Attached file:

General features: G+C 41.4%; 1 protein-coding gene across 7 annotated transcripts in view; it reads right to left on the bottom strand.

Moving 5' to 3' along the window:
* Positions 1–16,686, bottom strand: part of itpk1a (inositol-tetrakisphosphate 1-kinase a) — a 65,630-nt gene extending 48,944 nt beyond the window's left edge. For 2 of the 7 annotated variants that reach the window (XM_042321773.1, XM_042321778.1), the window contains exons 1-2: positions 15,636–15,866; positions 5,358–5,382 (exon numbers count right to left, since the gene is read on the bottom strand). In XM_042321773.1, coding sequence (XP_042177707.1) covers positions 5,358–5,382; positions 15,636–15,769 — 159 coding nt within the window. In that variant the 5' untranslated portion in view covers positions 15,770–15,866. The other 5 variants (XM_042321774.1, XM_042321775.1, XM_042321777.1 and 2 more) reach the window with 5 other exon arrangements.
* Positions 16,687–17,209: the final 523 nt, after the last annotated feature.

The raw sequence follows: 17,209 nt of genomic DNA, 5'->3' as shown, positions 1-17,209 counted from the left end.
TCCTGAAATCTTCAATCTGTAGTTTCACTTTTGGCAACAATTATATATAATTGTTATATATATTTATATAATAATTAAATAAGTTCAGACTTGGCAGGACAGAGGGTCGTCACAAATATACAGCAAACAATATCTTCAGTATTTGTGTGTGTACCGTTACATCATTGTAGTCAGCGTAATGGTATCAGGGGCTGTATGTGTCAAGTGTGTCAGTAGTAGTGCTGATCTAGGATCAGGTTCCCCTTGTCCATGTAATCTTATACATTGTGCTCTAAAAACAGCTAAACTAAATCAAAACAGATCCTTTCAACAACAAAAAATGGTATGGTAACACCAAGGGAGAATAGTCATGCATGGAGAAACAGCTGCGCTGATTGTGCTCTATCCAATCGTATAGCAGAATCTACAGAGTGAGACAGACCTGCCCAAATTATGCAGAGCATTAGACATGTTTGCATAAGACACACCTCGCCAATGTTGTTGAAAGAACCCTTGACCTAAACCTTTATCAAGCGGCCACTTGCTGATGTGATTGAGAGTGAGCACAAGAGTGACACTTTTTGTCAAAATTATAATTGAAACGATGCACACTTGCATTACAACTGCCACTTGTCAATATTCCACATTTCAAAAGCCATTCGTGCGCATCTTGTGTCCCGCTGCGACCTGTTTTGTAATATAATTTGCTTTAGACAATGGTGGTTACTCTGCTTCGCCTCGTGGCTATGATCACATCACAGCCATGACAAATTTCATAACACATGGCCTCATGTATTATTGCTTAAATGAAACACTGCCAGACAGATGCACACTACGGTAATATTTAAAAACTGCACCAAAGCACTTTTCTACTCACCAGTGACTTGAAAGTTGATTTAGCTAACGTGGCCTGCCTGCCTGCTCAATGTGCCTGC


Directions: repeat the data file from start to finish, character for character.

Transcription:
General features: G+C 41.4%; 1 protein-coding gene across 7 annotated transcripts in view; it reads right to left on the bottom strand.

Moving 5' to 3' along the window:
* Positions 1–16,686, bottom strand: part of itpk1a (inositol-tetrakisphosphate 1-kinase a) — a 65,630-nt gene extending 48,944 nt beyond the window's left edge. For 2 of the 7 annotated variants that reach the window (XM_042321773.1, XM_042321778.1), the window contains exons 1-2: positions 15,636–15,866; positions 5,358–5,382 (exon numbers count right to left, since the gene is read on the bottom strand). In XM_042321773.1, coding sequence (XP_042177707.1) covers positions 5,358–5,382; positions 15,636–15,769 — 159 coding nt within the window. In that variant the 5' untranslated portion in view covers positions 15,770–15,866. The other 5 variants (XM_042321774.1, XM_042321775.1, XM_042321777.1 and 2 more) reach the window with 5 other exon arrangements.
* Positions 16,687–17,209: the final 523 nt, after the last annotated feature.

The raw sequence follows: 17,209 nt of genomic DNA, 5'->3' as shown, positions 1-17,209 counted from the left end.
TCCTGAAATCTTCAATCTGTAGTTTCACTTTTGGCAACAATTATATATAATTGTTATATATATTTATATAATAATTAAATAAGTTCAGACTTGGCAGGACAGAGGGTCGTCACAAATATACAGCAAACAATATCTTCAGTATTTGTGTGTGTACCGTTACATCATTGTAGTCAGCGTAATGGTATCAGGGGCTGTATGTGTCAAGTGTGTCAGTAGTAGTGCTGATCTAGGATCAGGTTCCCCTTGTCCATGTAATCTTATACATTGTGCTCTAAAAACAGCTAAACTAAATCAAAACAGATCCTTTCAACAACAAAAAATGGTATGGTAACACCAAGGGAGAATAGTCATGCATGGAGAAACAGCTGCGCTGATTGTGCTCTATCCAATCGTATAGCAGAATCTACAGAGTGAGACAGACCTGCCCAAATTATGCAGAGCATTAGACATGTTTGCATAAGACACACCTCGCCAATGTTGTTGAAAGAACCCTTGACCTAAACCTTTATCAAGCGGCCACTTGCTGATGTGATTGAGAGTGAGCACAAGAGTGACACTTTTTGTCAAAATTATAATTGAAACGATGCACACTTGCATTACAACTGCCACTTGTCAATATTCCACATTTCAAAAGCCATTCGTGCGCATCTTGTGTCCCGCTGCGACCTGTTTTGTAATATAATTTGCTTTAGACAATGGTGGTTACTCTGCTTCGCCTCGTGGCTATGATCACATCACAGCCATGACAAATTTCATAACACATGGCCTCATGTATTATTGCTTAAATGAAACACTGCCAGACAGATGCACACTACGGTAATATTTAAAAACTGCACCAAAGCACTTTTCTACTCACCAGTGACTTGAAAGTTGATTTAGCTAACGTGGCCTGCCTGCCTGCTCAATGTGCCTGC